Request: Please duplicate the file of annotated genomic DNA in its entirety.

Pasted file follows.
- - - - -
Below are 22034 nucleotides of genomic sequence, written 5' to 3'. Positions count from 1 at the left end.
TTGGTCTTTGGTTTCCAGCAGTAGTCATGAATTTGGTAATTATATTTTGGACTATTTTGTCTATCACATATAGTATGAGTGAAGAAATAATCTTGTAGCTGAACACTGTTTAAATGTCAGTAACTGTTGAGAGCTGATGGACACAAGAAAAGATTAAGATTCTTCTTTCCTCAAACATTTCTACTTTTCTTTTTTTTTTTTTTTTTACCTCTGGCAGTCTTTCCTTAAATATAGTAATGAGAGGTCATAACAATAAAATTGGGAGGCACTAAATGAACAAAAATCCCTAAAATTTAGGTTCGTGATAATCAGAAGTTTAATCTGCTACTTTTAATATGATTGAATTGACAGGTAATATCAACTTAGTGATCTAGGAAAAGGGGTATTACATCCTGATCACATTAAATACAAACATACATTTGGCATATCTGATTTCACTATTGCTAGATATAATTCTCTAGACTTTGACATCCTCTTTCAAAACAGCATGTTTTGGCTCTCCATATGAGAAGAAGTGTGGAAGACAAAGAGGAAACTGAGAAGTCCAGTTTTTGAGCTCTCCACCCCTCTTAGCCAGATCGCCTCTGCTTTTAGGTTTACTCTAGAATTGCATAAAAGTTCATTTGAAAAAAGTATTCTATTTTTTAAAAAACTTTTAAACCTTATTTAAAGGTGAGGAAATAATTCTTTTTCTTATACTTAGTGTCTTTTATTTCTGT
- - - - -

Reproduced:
Below are 22034 nucleotides of genomic sequence, written 5' to 3'. Positions count from 1 at the left end.
TTGGTCTTTGGTTTCCAGCAGTAGTCATGAATTTGGTAATTATATTTTGGACTATTTTGTCTATCACATATAGTATGAGTGAAGAAATAATCTTGTAGCTGAACACTGTTTAAATGTCAGTAACTGTTGAGAGCTGATGGACACAAGAAAAGATTAAGATTCTTCTTTCCTCAAACATTTCTACTTTTCTTTTTTTTTTTTTTTTTACCTCTGGCAGTCTTTCCTTAAATATAGTAATGAGAGGTCATAACAATAAAATTGGGAGGCACTAAATGAACAAAAATCCCTAAAATTTAGGTTCGTGATAATCAGAAGTTTAATCTGCTACTTTTAATATGATTGAATTGACAGGTAATATCAACTTAGTGATCTAGGAAAAGGGGTATTACATCCTGATCACATTAAATACAAACATACATTTGGCATATCTGATTTCACTATTGCTAGATATAATTCTCTAGACTTTGACATCCTCTTTCAAAACAGCATGTTTTGGCTCTCCATATGAGAAGAAGTGTGGAAGACAAAGAGGAAACTGAGAAGTCCAGTTTTTGAGCTCTCCACCCCTCTTAGCCAGATCGCCTCTGCTTTTAGGTTTACTCTAGAATTGCATAAAAGTTCATTTGAAAAAAGTATTCTATTTTTTAAAAAACTTTTAAACCTTATTTAAAGGTGAGGAAATAATTCTTTTTCTTATACTTAGTGTCTTTTATTTCTGT